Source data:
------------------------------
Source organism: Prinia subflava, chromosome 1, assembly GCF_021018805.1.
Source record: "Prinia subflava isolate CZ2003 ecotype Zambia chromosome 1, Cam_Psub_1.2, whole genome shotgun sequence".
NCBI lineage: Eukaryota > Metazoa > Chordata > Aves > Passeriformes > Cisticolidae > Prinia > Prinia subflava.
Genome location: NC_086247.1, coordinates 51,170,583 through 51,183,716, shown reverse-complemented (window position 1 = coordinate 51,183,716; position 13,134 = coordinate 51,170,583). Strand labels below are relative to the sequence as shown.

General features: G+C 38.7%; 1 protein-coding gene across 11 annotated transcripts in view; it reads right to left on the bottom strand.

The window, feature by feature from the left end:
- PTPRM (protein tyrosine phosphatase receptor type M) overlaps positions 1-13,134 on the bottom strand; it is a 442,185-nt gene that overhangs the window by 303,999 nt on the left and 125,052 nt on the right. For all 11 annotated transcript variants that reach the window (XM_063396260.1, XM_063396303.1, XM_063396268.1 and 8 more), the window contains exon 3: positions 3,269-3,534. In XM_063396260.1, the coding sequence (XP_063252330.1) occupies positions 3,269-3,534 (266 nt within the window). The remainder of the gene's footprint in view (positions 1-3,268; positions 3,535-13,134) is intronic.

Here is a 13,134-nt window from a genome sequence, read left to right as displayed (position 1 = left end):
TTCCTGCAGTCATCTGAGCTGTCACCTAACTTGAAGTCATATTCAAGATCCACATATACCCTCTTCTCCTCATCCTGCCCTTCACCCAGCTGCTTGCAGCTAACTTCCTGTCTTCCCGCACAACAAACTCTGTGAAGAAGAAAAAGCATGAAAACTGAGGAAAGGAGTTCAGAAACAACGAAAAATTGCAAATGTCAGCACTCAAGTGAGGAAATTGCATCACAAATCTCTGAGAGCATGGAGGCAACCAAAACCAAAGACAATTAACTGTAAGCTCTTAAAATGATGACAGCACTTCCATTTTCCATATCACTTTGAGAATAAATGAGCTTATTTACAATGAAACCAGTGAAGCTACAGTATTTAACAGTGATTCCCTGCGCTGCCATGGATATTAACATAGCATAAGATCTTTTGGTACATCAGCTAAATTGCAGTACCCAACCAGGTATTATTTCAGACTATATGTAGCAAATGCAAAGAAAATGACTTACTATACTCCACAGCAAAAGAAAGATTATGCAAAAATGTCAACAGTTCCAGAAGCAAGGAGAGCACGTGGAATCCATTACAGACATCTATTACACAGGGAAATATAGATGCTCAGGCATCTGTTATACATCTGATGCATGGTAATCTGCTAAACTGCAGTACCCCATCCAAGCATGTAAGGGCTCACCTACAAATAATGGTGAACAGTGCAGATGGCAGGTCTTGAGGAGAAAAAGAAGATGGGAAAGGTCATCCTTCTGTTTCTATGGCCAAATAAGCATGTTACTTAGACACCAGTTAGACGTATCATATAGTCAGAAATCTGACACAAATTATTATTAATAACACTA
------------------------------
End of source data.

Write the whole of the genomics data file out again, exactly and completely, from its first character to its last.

Source organism: Prinia subflava, chromosome 1, assembly GCF_021018805.1.
Source record: "Prinia subflava isolate CZ2003 ecotype Zambia chromosome 1, Cam_Psub_1.2, whole genome shotgun sequence".
NCBI lineage: Eukaryota > Metazoa > Chordata > Aves > Passeriformes > Cisticolidae > Prinia > Prinia subflava.
Genome location: NC_086247.1, coordinates 51,170,583 through 51,183,716, shown reverse-complemented (window position 1 = coordinate 51,183,716; position 13,134 = coordinate 51,170,583). Strand labels below are relative to the sequence as shown.

General features: G+C 38.7%; 1 protein-coding gene across 11 annotated transcripts in view; it reads right to left on the bottom strand.

The window, feature by feature from the left end:
- PTPRM (protein tyrosine phosphatase receptor type M) overlaps positions 1-13,134 on the bottom strand; it is a 442,185-nt gene that overhangs the window by 303,999 nt on the left and 125,052 nt on the right. For all 11 annotated transcript variants that reach the window (XM_063396260.1, XM_063396303.1, XM_063396268.1 and 8 more), the window contains exon 3: positions 3,269-3,534. In XM_063396260.1, the coding sequence (XP_063252330.1) occupies positions 3,269-3,534 (266 nt within the window). The remainder of the gene's footprint in view (positions 1-3,268; positions 3,535-13,134) is intronic.

Here is a 13,134-nt window from a genome sequence, read left to right as displayed (position 1 = left end):
TTCCTGCAGTCATCTGAGCTGTCACCTAACTTGAAGTCATATTCAAGATCCACATATACCCTCTTCTCCTCATCCTGCCCTTCACCCAGCTGCTTGCAGCTAACTTCCTGTCTTCCCGCACAACAAACTCTGTGAAGAAGAAAAAGCATGAAAACTGAGGAAAGGAGTTCAGAAACAACGAAAAATTGCAAATGTCAGCACTCAAGTGAGGAAATTGCATCACAAATCTCTGAGAGCATGGAGGCAACCAAAACCAAAGACAATTAACTGTAAGCTCTTAAAATGATGACAGCACTTCCATTTTCCATATCACTTTGAGAATAAATGAGCTTATTTACAATGAAACCAGTGAAGCTACAGTATTTAACAGTGATTCCCTGCGCTGCCATGGATATTAACATAGCATAAGATCTTTTGGTACATCAGCTAAATTGCAGTACCCAACCAGGTATTATTTCAGACTATATGTAGCAAATGCAAAGAAAATGACTTACTATACTCCACAGCAAAAGAAAGATTATGCAAAAATGTCAACAGTTCCAGAAGCAAGGAGAGCACGTGGAATCCATTACAGACATCTATTACACAGGGAAATATAGATGCTCAGGCATCTGTTATACATCTGATGCATGGTAATCTGCTAAACTGCAGTACCCCATCCAAGCATGTAAGGGCTCACCTACAAATAATGGTGAACAGTGCAGATGGCAGGTCTTGAGGAGAAAAAGAAGATGGGAAAGGTCATCCTTCTGTTTCTATGGCCAAATAAGCATGTTACTTAGACACCAGTTAGACGTATCATATAGTCAGAAATCTGACACAAATTATTATTAATAACACTA